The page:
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Climate research at the Gardens

Recent visitors to the Gardens may have spotted small weather stations installed at various locations. These automatic weather stations are part of a new research project by Monash University PhD candidate (Charlie) Cho Kwong Charlie Lam. Charlie aims to demonstrate the importance of thermal comfort in urban planning, using Melbourne and Cranbourne Gardens as case studies.

Thermal comfort is the condition of mind that expresses satisfaction with the thermal (temperature) environment. Perceptions of thermal comfort are influenced by a range of cultural, physiological and psychological factors.

In short, Charlie's research aims to establish how different types of garden areas influence visitors thermal comfort during summer.

In order to understand visitors’ perceptions of thermal comfort in the Gardens, a total of 22 small automatic weather stations (11 at each site) will measure the temperature at both Melbourne and Cranbourne Gardens from 18 December to March 2014. In addition, the five existing weather stations at Melbourne Gardens will also be used to support the study.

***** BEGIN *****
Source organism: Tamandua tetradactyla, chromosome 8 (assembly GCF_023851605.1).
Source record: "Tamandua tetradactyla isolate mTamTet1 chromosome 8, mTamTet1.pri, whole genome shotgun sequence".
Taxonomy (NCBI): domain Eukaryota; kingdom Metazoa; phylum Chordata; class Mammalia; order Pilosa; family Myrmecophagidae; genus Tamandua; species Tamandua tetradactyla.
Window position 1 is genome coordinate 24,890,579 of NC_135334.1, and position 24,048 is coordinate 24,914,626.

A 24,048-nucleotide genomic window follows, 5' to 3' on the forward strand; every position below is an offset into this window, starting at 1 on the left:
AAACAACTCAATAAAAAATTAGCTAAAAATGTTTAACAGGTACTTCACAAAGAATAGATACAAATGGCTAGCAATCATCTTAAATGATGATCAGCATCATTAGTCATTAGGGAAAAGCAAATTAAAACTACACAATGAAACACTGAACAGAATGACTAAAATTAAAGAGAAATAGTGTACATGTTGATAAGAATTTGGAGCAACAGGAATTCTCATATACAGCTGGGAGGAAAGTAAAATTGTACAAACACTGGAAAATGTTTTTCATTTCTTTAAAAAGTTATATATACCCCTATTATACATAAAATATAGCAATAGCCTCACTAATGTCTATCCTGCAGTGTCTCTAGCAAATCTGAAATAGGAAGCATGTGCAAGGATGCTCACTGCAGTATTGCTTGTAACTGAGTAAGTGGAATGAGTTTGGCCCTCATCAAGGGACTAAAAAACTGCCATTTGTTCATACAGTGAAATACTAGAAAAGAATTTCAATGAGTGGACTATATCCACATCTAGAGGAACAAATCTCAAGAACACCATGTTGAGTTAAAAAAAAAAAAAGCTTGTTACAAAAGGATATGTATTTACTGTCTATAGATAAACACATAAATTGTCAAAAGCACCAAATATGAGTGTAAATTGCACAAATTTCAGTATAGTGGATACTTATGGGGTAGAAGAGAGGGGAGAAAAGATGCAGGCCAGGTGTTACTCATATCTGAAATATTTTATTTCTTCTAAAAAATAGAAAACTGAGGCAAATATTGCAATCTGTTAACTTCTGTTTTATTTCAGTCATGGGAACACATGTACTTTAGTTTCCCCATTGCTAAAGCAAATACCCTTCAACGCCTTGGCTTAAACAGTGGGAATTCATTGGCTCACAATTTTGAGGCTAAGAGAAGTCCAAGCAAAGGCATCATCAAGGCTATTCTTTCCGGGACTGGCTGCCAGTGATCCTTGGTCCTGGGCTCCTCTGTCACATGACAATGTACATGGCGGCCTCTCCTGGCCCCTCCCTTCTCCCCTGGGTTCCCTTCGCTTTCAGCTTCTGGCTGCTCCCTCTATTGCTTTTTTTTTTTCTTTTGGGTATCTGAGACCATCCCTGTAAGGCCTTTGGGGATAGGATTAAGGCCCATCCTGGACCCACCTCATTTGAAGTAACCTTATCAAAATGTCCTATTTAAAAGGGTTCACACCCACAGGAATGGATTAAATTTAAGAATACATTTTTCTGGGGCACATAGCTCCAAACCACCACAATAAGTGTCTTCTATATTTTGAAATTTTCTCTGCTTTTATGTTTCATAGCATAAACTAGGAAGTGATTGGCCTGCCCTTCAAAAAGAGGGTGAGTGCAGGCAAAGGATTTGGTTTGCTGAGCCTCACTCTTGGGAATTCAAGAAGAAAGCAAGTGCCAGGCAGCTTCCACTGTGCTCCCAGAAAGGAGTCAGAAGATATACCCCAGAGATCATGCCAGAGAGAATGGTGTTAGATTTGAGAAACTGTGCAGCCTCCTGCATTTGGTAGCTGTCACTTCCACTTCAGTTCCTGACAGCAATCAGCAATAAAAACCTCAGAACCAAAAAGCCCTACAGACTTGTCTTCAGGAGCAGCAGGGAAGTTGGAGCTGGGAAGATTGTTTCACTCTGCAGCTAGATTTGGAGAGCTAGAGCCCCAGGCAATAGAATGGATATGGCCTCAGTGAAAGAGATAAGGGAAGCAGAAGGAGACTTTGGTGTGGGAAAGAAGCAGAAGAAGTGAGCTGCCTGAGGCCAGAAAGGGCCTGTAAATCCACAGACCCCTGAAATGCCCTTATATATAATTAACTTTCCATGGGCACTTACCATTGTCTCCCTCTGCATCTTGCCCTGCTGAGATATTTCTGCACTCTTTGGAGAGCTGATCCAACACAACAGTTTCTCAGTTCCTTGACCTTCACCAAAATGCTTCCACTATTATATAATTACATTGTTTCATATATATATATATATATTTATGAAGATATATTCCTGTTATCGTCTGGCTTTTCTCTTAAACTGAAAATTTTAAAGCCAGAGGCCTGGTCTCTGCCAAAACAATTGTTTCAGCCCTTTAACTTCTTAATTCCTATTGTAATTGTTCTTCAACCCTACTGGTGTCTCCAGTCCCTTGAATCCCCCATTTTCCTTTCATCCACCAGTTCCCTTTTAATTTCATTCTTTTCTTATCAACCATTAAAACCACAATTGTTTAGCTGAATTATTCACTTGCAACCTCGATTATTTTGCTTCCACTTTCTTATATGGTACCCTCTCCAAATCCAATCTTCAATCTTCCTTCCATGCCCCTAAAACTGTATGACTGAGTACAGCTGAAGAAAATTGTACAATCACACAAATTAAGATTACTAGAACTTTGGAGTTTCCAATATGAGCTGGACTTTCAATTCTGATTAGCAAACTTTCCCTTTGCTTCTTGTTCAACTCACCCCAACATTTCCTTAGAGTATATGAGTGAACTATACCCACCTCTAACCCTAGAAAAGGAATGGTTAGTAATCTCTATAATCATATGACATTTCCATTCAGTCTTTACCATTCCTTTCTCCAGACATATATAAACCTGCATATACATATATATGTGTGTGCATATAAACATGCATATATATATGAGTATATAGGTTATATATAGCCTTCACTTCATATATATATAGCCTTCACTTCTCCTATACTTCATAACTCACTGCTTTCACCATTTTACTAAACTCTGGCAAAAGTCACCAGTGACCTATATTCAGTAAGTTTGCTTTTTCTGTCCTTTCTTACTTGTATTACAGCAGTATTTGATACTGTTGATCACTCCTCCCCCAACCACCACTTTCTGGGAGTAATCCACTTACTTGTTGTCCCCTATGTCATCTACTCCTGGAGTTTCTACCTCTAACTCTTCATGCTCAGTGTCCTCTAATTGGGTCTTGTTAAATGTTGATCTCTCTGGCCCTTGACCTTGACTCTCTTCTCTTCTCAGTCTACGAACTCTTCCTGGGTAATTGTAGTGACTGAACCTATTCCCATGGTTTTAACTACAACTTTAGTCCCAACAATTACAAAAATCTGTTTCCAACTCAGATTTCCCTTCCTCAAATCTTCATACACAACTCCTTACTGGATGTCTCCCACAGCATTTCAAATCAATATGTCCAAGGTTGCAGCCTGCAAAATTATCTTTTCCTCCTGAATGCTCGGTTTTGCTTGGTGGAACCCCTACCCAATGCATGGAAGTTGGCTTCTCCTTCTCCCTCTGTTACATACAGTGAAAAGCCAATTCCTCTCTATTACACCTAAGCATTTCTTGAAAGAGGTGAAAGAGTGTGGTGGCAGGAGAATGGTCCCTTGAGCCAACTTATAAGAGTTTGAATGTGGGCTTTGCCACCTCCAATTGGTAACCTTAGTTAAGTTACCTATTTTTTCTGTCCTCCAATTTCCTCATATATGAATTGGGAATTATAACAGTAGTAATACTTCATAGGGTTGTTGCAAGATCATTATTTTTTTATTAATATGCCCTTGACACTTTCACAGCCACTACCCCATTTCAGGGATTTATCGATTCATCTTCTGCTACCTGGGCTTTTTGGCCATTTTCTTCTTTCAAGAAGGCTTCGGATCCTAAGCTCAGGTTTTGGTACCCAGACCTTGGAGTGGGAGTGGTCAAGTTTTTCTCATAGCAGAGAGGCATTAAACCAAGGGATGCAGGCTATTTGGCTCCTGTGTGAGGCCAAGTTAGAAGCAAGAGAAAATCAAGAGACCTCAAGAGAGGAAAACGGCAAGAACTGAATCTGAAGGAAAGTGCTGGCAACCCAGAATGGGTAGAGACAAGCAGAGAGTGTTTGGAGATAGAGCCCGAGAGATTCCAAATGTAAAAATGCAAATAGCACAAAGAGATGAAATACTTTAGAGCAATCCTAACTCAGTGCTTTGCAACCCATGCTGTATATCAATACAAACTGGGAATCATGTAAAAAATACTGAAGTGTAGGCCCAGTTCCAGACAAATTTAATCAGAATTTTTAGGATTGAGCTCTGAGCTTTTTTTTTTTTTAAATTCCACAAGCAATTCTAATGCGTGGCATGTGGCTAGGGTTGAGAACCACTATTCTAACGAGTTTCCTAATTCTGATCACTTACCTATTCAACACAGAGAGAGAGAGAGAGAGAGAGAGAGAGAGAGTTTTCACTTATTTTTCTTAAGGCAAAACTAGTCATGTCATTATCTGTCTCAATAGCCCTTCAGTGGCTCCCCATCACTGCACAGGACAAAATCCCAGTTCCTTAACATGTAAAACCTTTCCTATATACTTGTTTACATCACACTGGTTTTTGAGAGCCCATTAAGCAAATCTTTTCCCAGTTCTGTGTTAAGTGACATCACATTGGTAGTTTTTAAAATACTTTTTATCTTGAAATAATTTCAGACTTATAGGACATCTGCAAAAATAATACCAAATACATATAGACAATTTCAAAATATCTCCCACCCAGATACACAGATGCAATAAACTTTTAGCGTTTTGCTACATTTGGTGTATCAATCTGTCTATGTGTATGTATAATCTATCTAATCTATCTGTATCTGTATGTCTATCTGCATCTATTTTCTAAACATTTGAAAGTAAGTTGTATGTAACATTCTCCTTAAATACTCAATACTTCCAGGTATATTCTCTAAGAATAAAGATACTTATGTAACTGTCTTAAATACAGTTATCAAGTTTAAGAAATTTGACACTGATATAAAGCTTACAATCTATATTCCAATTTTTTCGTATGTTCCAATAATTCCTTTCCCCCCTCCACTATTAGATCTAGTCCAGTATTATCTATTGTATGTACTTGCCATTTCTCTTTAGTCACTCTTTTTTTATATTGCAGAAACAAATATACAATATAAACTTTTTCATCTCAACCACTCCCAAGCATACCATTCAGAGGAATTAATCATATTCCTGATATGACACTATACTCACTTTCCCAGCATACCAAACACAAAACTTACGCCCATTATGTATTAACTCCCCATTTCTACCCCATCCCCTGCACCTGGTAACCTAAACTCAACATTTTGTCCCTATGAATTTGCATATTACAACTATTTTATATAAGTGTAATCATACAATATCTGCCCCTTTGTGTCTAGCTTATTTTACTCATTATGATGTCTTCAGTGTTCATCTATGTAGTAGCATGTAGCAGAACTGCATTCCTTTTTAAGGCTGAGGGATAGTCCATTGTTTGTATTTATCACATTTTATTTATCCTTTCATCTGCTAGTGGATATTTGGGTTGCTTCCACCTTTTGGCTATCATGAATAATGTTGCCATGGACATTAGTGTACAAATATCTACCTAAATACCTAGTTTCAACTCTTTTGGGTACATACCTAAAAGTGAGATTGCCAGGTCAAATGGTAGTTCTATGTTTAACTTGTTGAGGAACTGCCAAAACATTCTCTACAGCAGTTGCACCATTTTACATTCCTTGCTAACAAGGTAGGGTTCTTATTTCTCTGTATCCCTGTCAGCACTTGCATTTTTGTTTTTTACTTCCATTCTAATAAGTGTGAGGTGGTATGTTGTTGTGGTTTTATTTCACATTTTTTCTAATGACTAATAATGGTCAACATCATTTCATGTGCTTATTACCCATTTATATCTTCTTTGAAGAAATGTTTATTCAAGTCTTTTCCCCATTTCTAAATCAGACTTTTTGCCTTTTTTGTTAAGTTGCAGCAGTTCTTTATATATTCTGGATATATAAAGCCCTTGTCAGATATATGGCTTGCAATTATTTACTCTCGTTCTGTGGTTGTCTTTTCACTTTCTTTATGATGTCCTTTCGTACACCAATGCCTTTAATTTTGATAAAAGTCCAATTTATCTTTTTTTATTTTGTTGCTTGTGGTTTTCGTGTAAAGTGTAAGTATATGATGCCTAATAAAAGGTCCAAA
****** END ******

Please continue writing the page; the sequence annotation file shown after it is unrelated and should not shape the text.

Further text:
The resulting data will be compared to the results of visitor surveys at Cranbourne and Melbourne Gardens in January and February 2014 respectively, which will assess visitors’ self-reported levels of thermal comfort.

This research project will increase our understanding of the variability of temperature and thermal comfort at both Gardens. This information will be used to inform the Gardens’ landscape planning process into the future, particularly in light of rising temperatures associated with climate change.